Beware Ticks

Hi All

Following my experiences on Mull this past week thought it might be a good opportunity to raise awareness of Ticks.

Although I’ve picked up the odd one in the past (on Mynydd Nodol, one somewhere on Skye) I’ve never experienced the numbers I saw on Mull before, on some summits they were crawling over my clothing whilst I sat there activating and despite care (clothing closed up as completely as possible, Smidge on exposed skin) I still managed to pick up eight over the week.

There’s shedloads of information out there on the net so I’m not going to go into detail here but if you are in an area where ticks may be endemic be aware of the risks and check yourself regularly, it may be a bumper year for them…

73 de Paul G4MD

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I think many people pick up ticks without even realising - ignorance is bliss. I’m quite obsessive about avoiding them especially on DL/DM summits it’s a case of wearing light trousers and tucking them into the socks. Basically anywhere with a high dear population will also have a high tick population.

Having first hand experience (well my son to be precise) of the effects of Lyme Disease I implore everybody who activates in areas where ticks abound (where there are deer and sheep populations, as Inky says) to be aware of the signs of this very nasty tick-bourne affliction and to know how to safely remove the little horrors.

They have a particular fondness for lurking close to gentlemen’s parts (and my dog)!

Barry GM4TOE

The whole of OE is infested by ticks - we have them in the garden even if there is no deer nor any other animal population nearby. Long trousers and tucking them into the socks is no protection. They also fall down from bushes and keep crawling until they find some unprotected skin. Many Austrians get vaccinated against tick-borne encephalitis but there is no protection against lyme disease. The only thing to do is see a doctor when you’ve had a tick and find this characteristic ring of redness around the location where the tick was. Antiobiotics will normally do the job but it’s mainly a matter of being aware of the problem. However, there is no point in being hysterical about it - not every tick is a carrier of these diseases.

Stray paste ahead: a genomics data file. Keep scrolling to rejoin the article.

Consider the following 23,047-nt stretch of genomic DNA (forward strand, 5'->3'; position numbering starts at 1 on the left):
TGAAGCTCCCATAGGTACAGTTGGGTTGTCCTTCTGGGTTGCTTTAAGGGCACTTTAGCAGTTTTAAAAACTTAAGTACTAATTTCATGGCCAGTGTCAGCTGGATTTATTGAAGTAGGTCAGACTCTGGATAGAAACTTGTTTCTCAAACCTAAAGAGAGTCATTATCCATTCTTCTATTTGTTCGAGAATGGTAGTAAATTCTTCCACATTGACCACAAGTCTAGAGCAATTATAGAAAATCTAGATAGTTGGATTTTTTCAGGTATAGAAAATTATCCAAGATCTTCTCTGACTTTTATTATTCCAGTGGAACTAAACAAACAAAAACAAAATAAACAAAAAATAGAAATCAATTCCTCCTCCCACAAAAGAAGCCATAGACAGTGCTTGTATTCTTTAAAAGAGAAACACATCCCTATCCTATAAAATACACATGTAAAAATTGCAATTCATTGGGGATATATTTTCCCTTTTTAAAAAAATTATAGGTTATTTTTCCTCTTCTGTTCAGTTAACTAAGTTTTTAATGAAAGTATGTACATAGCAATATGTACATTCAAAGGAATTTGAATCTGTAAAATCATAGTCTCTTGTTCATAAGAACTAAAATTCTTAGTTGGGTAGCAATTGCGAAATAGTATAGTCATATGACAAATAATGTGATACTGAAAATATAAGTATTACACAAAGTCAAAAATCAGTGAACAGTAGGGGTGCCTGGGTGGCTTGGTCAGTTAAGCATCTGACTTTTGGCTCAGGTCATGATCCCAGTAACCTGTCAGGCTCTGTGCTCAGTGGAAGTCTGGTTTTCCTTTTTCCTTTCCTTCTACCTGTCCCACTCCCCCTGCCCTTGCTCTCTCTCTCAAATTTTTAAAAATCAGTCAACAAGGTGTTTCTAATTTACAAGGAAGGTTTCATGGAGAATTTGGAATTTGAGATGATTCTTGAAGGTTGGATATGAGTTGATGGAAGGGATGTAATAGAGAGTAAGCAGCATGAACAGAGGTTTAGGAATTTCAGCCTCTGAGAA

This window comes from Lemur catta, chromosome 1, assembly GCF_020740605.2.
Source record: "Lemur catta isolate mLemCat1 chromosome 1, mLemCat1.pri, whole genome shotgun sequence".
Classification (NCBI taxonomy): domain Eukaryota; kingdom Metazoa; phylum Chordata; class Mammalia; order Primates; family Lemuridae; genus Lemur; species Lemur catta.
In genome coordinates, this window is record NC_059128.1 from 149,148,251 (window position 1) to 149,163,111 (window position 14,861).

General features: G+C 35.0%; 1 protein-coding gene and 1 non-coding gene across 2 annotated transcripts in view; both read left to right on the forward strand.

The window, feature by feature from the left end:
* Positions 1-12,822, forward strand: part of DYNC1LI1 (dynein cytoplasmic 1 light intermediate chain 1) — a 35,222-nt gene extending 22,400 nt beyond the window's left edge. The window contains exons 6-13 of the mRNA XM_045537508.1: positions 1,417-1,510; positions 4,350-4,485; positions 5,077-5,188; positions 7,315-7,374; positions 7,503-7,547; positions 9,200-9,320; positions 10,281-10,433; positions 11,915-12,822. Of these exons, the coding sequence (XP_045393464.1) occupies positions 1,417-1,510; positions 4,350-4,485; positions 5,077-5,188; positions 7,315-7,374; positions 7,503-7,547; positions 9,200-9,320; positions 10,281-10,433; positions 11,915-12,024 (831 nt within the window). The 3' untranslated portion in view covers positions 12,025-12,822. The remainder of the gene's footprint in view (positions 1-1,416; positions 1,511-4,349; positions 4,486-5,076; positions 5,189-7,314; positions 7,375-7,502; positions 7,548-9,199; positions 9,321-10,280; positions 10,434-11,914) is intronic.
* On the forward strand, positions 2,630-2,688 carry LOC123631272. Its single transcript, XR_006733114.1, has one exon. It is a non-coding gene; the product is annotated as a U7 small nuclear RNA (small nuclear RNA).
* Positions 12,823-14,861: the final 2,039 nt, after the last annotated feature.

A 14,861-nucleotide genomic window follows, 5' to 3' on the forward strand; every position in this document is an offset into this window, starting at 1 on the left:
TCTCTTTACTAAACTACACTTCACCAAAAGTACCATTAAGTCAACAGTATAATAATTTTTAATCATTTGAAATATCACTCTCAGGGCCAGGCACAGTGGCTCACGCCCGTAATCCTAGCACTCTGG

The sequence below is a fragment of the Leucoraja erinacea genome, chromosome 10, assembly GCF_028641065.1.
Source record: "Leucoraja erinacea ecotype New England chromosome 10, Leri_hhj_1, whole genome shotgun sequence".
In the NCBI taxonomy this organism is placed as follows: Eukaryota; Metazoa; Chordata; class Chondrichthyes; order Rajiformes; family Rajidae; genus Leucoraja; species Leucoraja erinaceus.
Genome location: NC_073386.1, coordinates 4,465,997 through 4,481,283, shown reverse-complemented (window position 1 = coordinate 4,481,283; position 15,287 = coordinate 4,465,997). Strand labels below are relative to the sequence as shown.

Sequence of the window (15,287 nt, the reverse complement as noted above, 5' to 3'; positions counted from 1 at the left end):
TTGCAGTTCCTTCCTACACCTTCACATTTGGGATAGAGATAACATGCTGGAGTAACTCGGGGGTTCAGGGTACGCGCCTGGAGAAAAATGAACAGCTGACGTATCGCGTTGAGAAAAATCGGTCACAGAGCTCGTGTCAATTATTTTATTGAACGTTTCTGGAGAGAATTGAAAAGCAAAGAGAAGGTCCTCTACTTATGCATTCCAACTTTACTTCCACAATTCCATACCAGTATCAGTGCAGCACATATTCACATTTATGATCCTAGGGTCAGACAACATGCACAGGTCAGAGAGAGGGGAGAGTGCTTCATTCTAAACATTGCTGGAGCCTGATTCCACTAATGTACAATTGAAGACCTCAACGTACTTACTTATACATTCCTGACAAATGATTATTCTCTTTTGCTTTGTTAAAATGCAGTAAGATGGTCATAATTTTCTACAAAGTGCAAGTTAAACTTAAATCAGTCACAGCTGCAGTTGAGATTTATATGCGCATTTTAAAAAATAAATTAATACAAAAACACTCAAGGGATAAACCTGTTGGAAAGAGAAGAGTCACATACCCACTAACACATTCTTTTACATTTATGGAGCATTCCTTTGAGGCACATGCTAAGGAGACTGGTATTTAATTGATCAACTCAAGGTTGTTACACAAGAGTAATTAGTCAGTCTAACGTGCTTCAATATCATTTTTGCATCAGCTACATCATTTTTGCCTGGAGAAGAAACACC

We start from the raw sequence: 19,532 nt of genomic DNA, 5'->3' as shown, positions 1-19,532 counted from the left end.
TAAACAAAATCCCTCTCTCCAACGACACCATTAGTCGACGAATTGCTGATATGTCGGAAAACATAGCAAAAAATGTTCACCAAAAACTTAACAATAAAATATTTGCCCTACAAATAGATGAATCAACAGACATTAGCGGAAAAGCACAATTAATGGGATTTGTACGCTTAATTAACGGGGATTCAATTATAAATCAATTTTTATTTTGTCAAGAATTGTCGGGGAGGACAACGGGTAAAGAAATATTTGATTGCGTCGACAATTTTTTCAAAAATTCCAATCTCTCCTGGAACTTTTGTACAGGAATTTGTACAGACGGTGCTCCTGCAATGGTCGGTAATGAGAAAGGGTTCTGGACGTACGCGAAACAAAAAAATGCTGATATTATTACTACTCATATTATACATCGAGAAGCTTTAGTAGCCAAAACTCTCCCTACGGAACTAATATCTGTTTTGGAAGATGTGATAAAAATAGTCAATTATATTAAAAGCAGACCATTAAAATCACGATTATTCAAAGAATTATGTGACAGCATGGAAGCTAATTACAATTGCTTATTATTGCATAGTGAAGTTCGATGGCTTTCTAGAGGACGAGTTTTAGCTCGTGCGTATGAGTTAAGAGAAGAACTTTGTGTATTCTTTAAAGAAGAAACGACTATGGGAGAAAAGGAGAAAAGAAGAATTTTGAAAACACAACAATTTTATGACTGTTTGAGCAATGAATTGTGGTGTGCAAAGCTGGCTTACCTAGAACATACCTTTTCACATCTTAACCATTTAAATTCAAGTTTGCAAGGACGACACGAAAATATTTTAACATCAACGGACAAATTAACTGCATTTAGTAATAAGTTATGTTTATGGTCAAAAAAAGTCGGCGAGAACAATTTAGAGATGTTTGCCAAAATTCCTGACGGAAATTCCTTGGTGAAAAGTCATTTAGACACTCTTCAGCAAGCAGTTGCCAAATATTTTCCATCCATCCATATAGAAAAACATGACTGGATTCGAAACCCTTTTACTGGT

Vy 73, Sylvia OE5YYN


Treating your clothes with permethrin is a good defense against ticks. That is safe for humans, but kills insects. Army uniforms are treated with permethrin now (US and British).

I use this brand, available in the US:

It is toxic to fish and cats. I spray my clothes outside, away from our cats.


Kintyre and Knapdale on the west coast of Scotland are bad for them as I found out a couple years ago. Trousers tucked in, gaiters on, everything that can be tucked in was tucked. Still the little blighter’s go in. As you they were crawling all over my clothes will walking through deep vegetation.

The first one I found on that trip was by accident in the shower and the lump took several weeks to heal properly. Horrible wee beasties.

73 Neil

You are scaring me with these stories of ticks everywhere.